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Herpes simplex virus-specific human cytotoxic T-cell colonies expressing either gamma delta or alpha beta T-cell receptor: role of accessory molecules on HLA-unrestricted killing of virus-infected targets.

Authors
  • R Maccario
  • P Comoli
  • E Percivalle
  • D Montagna
  • F Locatelli
  • G Gerna
Publication Date
May 01, 1995
Source
PMC
Keywords
License
Unknown

Abstract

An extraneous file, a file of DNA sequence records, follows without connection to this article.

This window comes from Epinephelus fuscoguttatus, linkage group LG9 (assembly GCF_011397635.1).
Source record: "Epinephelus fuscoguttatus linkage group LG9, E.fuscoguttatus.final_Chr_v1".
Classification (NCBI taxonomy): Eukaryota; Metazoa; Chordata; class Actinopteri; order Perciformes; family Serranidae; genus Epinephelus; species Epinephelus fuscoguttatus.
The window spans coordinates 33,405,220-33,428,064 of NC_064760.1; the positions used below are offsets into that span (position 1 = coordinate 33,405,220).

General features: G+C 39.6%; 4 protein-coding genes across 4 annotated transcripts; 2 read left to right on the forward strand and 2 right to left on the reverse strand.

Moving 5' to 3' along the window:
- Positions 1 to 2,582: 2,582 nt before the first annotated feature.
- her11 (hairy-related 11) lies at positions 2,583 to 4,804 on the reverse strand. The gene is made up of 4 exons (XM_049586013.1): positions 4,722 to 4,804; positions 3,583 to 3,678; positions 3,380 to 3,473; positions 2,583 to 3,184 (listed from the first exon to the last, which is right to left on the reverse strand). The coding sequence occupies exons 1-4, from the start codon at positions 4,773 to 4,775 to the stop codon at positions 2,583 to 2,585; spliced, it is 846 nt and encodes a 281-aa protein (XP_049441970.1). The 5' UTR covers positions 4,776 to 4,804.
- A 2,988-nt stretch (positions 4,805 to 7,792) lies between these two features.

Previous studies have demonstrated that herpes simplex virus-1 (HSV-1)-infected mononuclear cells are able to stimulate autologous peripheral blood mononuclear cells (PBMC) of immune donors and to activate HSV-specific cytotoxic T lymphocytes (CTL) expressing either gamma delta or alpha beta T-cell receptors (TCR). In the present report characterization of 10 gamma delta+ and six alpha beta+ HSV-specific cytotoxic T-cell colonies (TCC) is described. Cytotoxic colonies were derived from HSV-induced cell lines of three donors who, in previous experiments, had shown a prevalence of gamma delta+ or alpha beta+ effector cells. HSV-1 induced cell lines obtained from gamma delta responders included more than 80% of cells expressing V gamma 9/delta 2 TCR V region chains. gamma delta+ TCC also expressed V gamma 9/delta 2 molecules. alpha beta+ TCC all expressed CD8 antigen, while only one of 10 gamma delta+ TCC was CD8+, the others being CD4/CD8-double negative. The cytotoxic response of HSV-specific TCC was HLA-unrestricted; nevertheless CD8+ TCC were dependent on the expression of HLA class I on the surface of target cells to mediate cytolytic activity, while CD8- TCC were not. Blocking experiments with monoclonal antibody (mAb) specific for lymphocyte function-associated antigen-1 (LFA-1), which is expressed on all TCC, demonstrated that all alpha beta+ TCC and some gamma delta+ TCC also needed the interaction between LFA-1 and its ligands to develop cytotoxic activity. Altogether our data suggest that HSV-specific CTL may represent a population selected by a high concentration of antigen with a broad range of TCR affinities, which may play an important role as a first line of defence against HSV infection.

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